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The Next Sony R-10! - Page 9

post #121 of 155
Thread Starter 
Quote:
Originally Posted by Cool_Torpedo View Post
I can assure that mine are bass-light without any comparo to any other R10. Someone told me here that if you wonder if yours are bass-lite or heavy, then are lights. Bass-heavies have a bass response which is deep and present. You just need to listen to material you know has the bass, and if it's not clearly there, then they're bass-lights. However I must say I haven't managed to listen to some bass-heavy pair yet.
I can't really tell which R-10's you prefer; the bass light or the bass heavy?
And what would the production numbers be on them?
post #122 of 155
Quote:
Originally Posted by kool bubba ice View Post
Very naive thinking.. Companies are in it to make money first & foremost.. Why spend millions on R&D for a ultra Hi end headphone that only a handful of people will buy? We live in a country that spits on quality headphones IMO.. & when 50.00 is pushing it for most people, why would any company go to the trouble to lose tons of money? Bragging rights? Sony has the R10. AKG has the K1000. AT the L3000. Sen has He 70/90. Grado has HP-1/PS-1.. Only Stax is turning out ultra hi end headphones currently.
Well, the have all gone that route before.
So what makes it more worth loosing money on developing and selling a high-end headphone in the 1990's than in 2008?

Its a niche market for sure. But have the market changed so much since the 1990's, when we had HE90, HE60, R10, Qualia 010, L3000, K1000, ...?
post #123 of 155
Quote:
Originally Posted by krmathis View Post

Its a niche market for sure. But have the market changed so much since the 1990's, when we had HE90, HE60, R10, Qualia 010, L3000, K1000, ...?

I'm sure this answer (or something very close to it) has been psoted before but I'll say it again. I for one believe the market conditions have changed. This change has come largely due to the fact that most people nowadays lsiten on the go/at the office/at the gym, etc... It's harder and harder to find people with enthusiast rigs, which would make developing a true statement headphone less attractive to these companies. The shift nowadays is to the computer as source/ipod/on the go crowd. That's where the market seems to be concentrated. That's why you ssee so many new portable, earbud and IEM types and comapratively few stationary headphones, not even looknig at he audiophile/enthusiast segment.

Keep in mind that audiophiles most likey make up less than 1% of the overall market. Couple that with the fact that the market sector for the high end audiophile is the tiniest subset of this.
post #124 of 155
Thread Starter 
Quote:
Originally Posted by krmathis View Post
Well, the have all gone that route before.
So what makes it more worth loosing money on developing and selling a high-end headphone in the 1990's than in 2008?

Its a niche market for sure. But have the market changed so much since the 1990's, when we had HE90, HE60, R10, Qualia 010, L3000, K1000, ...?
I agree with Krmathis. If there isn't a market for them, then why have so many people read and responded to this post? What, Sony, the multi-billion dollar corporation that it is, can't justify headphones? As has been said previously, even if Sony doesn't make money, what an amazing marketing opportunity.
post #125 of 155
Quote:
Originally Posted by davidhunternyc View Post
I can't really tell which R-10's you prefer; the bass light or the bass heavy?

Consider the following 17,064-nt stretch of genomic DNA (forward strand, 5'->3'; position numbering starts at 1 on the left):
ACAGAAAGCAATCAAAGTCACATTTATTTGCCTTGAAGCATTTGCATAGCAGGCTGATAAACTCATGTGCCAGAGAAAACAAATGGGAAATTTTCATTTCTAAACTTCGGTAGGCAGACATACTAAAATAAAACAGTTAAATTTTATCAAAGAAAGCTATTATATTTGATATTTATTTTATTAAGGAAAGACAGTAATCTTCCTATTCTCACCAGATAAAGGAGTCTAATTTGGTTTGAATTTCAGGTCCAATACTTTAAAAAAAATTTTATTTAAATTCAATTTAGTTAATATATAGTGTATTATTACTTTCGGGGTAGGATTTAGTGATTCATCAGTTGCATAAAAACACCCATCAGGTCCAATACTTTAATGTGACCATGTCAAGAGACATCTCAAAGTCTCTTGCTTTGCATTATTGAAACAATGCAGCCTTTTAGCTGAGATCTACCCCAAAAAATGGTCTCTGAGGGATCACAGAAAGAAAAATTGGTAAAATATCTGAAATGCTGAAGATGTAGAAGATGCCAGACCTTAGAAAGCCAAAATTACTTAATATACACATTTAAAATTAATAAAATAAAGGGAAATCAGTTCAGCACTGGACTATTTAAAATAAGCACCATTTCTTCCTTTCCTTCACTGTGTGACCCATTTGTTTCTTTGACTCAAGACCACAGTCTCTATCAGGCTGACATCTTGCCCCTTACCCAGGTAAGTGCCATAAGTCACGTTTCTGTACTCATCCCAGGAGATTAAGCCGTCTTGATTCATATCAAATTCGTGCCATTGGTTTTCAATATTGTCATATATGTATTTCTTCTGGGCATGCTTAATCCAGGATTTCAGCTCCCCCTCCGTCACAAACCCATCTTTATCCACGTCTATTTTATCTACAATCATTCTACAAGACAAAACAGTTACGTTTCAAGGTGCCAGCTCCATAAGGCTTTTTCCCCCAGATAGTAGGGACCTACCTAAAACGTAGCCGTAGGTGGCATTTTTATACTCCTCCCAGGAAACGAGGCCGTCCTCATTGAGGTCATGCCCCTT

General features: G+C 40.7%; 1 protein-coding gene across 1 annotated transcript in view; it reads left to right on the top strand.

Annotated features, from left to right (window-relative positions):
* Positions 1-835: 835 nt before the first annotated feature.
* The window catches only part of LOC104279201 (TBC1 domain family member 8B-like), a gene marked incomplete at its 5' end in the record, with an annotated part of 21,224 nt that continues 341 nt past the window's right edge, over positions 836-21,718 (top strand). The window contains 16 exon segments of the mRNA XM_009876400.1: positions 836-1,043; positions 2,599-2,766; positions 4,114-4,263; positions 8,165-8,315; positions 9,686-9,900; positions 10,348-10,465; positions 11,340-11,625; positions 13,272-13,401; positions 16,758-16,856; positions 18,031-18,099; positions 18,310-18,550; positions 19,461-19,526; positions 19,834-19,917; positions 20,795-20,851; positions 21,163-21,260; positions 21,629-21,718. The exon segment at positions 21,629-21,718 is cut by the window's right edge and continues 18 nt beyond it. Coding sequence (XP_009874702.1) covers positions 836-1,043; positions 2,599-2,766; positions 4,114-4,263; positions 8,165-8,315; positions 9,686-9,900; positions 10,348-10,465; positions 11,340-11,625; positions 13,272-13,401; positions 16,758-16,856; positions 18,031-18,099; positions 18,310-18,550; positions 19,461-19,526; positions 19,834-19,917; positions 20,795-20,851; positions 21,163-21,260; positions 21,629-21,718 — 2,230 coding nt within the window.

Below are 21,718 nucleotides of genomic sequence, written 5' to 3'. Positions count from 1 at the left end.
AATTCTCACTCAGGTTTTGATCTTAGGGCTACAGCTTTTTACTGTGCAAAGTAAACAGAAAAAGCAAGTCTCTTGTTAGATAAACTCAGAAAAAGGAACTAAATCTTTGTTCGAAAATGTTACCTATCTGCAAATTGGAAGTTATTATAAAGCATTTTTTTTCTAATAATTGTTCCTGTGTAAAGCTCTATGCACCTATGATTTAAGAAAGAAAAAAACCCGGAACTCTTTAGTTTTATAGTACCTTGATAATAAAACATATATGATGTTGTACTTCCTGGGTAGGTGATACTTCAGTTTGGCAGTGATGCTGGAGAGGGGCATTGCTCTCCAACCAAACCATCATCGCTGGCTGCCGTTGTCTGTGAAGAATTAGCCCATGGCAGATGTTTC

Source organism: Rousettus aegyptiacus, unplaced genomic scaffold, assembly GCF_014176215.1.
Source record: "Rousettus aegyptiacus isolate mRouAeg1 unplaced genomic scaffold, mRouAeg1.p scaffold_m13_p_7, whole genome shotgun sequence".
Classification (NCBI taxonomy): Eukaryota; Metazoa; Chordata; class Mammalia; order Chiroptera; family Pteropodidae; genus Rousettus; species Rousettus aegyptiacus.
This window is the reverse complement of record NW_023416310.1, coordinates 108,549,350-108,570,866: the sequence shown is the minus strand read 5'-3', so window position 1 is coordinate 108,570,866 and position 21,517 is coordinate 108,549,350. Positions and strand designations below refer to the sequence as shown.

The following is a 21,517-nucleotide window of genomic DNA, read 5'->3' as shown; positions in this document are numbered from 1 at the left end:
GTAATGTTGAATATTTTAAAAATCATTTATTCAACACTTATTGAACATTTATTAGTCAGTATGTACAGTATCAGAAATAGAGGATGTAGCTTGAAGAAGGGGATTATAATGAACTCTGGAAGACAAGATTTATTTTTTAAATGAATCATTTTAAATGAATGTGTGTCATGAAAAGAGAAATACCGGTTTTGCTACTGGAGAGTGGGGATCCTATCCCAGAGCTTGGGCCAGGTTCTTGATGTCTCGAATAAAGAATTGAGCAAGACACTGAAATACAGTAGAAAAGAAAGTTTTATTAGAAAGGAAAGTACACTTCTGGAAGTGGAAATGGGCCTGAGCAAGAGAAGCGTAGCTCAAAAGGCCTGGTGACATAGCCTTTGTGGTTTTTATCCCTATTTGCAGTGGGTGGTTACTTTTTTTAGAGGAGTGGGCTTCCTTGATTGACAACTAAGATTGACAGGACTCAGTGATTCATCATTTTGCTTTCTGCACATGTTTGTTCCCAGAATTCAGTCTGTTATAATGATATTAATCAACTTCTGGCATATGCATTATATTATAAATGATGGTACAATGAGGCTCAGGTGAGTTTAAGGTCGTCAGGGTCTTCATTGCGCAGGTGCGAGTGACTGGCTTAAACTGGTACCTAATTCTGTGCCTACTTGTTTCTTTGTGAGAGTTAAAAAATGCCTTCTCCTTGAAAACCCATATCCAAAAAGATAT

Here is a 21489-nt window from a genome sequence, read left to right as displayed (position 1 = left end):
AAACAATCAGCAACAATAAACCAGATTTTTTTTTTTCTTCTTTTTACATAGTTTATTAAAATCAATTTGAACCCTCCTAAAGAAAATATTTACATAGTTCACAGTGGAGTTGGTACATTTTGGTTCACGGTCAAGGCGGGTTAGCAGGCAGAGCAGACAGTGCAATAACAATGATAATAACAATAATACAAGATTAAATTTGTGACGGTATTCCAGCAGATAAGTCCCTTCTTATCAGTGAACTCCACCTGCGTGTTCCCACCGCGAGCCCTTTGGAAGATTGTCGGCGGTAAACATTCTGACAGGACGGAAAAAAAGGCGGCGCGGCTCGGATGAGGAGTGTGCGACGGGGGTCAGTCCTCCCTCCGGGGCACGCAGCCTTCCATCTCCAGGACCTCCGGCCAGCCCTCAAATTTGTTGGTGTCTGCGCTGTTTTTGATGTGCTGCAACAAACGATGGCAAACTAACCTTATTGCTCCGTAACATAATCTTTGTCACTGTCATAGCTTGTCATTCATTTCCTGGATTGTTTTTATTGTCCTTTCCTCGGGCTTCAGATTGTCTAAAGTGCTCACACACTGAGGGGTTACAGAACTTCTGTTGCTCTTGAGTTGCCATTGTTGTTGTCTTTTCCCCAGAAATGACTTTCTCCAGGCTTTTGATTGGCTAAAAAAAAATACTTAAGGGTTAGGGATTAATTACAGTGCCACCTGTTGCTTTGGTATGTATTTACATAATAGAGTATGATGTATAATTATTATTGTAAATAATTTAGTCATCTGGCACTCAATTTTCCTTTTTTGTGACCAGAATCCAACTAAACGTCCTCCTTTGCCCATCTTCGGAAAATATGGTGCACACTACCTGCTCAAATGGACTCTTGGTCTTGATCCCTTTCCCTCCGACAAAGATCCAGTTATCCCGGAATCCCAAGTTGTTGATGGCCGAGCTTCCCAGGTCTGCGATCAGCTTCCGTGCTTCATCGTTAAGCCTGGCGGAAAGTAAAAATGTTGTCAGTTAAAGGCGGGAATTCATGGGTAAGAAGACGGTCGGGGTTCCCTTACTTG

And what would the production numbers be on them?
I wish I knew. Since I've just listened to bass-lites I don't know if I'd like better the bass-heavies or not.
For comments from people having listened or living with both, I think I'd like the bass-lites better. They seem to agree that bass-lites have the resolution, air and space that makes them really special and unique. The bass-heavies, while very good at that too, don't achieve the same level and could be considered closer in sound to other high-end cans.

Rgrds
post #126 of 155
Quote:
Originally Posted by davidhunternyc View Post
I agree with Krmathis. If there isn't a market for them, then why have so many people read and responded to this post? What, Sony, the multi-billion dollar corporation that it is, can't justify headphones? As has been said previously, even if Sony doesn't make money, what an amazing marketing opportunity.
1) Because people like to talk about these 'things'. Same thing why you post a video of a supercar vs. supercar video in youtube and there'll be a lot of views.

2) If you're in the Michigan Business School, try saying to the GSI on a discussion class... and see how he/she and the rest of the class looks at you. You say that in front of Sony Japan's board of directors and imagine how they'll look at you.

I'll tell you what. Their first replies would be somewhere along the lines, "Your argument?"
post #127 of 155
Quote:
Originally Posted by davidhunternyc View Post
I agree with Krmathis. If there isn't a market for them, then why have so many people read and responded to this post? What, Sony, the multi-billion dollar corporation that it is, can't justify headphones? As has been said previously, even if Sony doesn't make money, what an amazing marketing opportunity.
Keep in mind this is a concentration of a supreme minority sector of the market. So while it may seem like "so many people", that's only because we're a hobbyist website that's not representative of the overall market. Coule that with the fact that most people who have responded probably wouldn't be a in a position to buy the headphone if produced. Given the state of the world, I really don't feel a company like Sony would feel it's worth it to produce a reference level headphone, even as a limited edition. From where I stand, it seems that Sony has decided to specifically gravitate away from audiophiles.